2018-03-30Zeitschriftenartikel DOI: 10.18452/19211
Law, religion and gender equality: literature on the Indian personal law system from a women’s rights perspective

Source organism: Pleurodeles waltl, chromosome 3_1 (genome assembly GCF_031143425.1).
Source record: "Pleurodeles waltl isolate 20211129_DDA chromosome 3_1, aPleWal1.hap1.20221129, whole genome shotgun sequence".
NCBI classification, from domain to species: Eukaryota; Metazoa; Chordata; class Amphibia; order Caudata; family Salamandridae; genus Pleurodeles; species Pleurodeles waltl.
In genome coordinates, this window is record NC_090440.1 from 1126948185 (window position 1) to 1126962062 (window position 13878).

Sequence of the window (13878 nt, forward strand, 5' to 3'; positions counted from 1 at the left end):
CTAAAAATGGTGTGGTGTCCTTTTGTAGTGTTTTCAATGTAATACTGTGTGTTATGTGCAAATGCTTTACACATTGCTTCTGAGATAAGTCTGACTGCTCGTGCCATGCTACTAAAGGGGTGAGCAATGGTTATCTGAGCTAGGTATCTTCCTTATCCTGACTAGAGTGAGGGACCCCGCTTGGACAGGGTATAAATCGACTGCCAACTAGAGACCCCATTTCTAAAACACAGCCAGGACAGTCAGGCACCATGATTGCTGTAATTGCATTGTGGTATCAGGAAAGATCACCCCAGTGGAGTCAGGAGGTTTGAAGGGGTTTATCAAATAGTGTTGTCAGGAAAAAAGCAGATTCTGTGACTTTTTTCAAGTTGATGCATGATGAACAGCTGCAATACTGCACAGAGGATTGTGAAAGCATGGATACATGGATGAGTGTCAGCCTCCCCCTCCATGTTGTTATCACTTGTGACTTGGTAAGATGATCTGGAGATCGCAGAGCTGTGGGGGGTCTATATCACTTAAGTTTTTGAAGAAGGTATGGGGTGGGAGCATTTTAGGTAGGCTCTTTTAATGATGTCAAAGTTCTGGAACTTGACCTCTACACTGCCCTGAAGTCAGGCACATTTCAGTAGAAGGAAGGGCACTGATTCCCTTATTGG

This literature review seeks to portray the scholarship on the feminist critique and women’s activism vis-à-vis religion-based family law in India. The key question is: Which aspects of the Indian family law system are problematic from a women’s rights perspective and how can these aspects be addressed and reformed? The scholarship on this topic stems from three broad strands of literature: The first looks at family law and jurisprudence from a feminist perspective. It points to discriminatory aspects and suggests particular measures for reform. The second strand comprises studies of legal anthropologists on how women “on the ground” manoeuvre through the intricacies of state law, religious and cultural norms and claims for gender justice. It acknowledges that the Indian State practically shares its authority over law-making and adjudication with various other stakeholders. The third strand of literature is situated in the area of gender studies and deals with the Indian women’s movement’s activism vis-à-vis the personal laws.
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